Typical gyroid structure
Typical gyroid structure

Making Wheels the Old Way

Typically, skateboard wheels are molded from polyurethane plastic. After being poured into molds via a nozzle dispenser, they are sent to an oven for curing. The cured parts must then be removed from the molds before further quality controls and post-processing make the parts ready for the customer.

It’s quite a hands-on process and results in fully dense solid parts.

While it’s true that solid parts are strong parts, it also means that they are heavy parts, and this is true in every industry, be it aerospace, automotive, or skateboard design.

By manufacturing the wheels with COR Alpha and 3D printing technology, the manufacturing steps are reduced significantly.

In fact, unlike polyurethane 3D printing resins, COR Alpha doesn’t require additional curing. Parts printed with COR Alpha are, from a materials standpoint, ready to use right out of the printer.

You can see the wheel design in action in the video below. Or pick up your own 3D printed skateboard wheels.


The hardness of the plastic used in the wheels directly affects the performance and handling of the skateboard.

Harder wheels are much faster and responsive but are a much bumpier ride as they feel every bump on the ground. They also wear down at a much slower rate compared to softer wheels.

Softer wheels are better at gripping the floor and offer a more comfortable ride, especially on bumpy ground. The softer material effectively damps vibration from the ground. This extra ride comfort and grip comes at a cost. Softer wheels are slow, and they wear a lot faster.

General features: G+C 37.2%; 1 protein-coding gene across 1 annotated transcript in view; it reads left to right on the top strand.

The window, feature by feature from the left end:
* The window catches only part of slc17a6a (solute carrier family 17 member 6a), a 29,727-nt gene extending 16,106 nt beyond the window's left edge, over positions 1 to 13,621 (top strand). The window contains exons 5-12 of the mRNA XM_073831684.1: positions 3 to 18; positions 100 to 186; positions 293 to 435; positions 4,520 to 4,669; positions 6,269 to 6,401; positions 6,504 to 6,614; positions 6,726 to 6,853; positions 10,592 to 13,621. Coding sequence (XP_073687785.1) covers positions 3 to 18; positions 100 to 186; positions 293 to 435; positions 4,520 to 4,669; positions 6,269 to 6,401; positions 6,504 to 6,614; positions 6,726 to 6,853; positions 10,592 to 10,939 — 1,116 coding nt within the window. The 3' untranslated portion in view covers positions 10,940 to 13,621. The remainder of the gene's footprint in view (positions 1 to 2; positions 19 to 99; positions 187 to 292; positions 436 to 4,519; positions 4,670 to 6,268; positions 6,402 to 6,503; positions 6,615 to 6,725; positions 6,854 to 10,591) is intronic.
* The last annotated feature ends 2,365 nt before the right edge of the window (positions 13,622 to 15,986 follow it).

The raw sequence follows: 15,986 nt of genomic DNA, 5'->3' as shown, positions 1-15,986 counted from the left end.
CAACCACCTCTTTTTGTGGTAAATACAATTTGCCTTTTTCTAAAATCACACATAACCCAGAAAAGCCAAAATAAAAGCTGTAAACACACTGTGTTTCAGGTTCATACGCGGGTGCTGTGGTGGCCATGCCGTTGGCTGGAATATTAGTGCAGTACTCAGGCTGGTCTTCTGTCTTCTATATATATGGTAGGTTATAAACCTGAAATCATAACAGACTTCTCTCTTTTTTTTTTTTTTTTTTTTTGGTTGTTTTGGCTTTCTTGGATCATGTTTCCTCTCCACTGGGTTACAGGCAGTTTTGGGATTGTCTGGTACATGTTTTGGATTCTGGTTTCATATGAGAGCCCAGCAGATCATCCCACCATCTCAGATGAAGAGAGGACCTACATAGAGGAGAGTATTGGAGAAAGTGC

The SuliSkate wheel printed with the COR Alpha 3D printing polymer has a Shore D hardness rating of 84D. This makes it a very hard plastic indeed. So hard that it actually can’t be converted to a Shore A rating because the Shore A scale only goes up to 100!

Hardness Comparison Chart
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This means that the SuliSkate is better suited for high speeds on smooth ground, such as a concrete skatepark.

Impact Strength

Impact is what happens when a large force is applied over a short period of time.

When you jump off a ramp on a skateboard and land, your wheels take the brunt of that impact, so it is important to find a plastic with suitable impact resistance.

COR Alpha has a very high impact strength rating of 35 J/m, making it one of the most impact resistant plastics of its type and making it perfect for applications where the plastic parts are sure to take a beating- applications such as 3D printed skateboard wheels are one such example!

Strongest Material for 3D Printing In Action

The total time needed from concept to market took just a few months and produced a product that would have been impossible to manufacture just a decade ago.

With all of these wonderful tools available to us in Industry 4.0, the sky is really the limit in terms of manufacturing.

If you could optimize something and print it in a rugged, accurate resin such as COR Alpha, what idea would you like to make real?

If you have a product idea like engineer Steven Goguelin did, and would like to see it manufactured with our rugged resin, be it for prototype or production, then feel free to reach out to us, and we will be glad to discuss how we can help.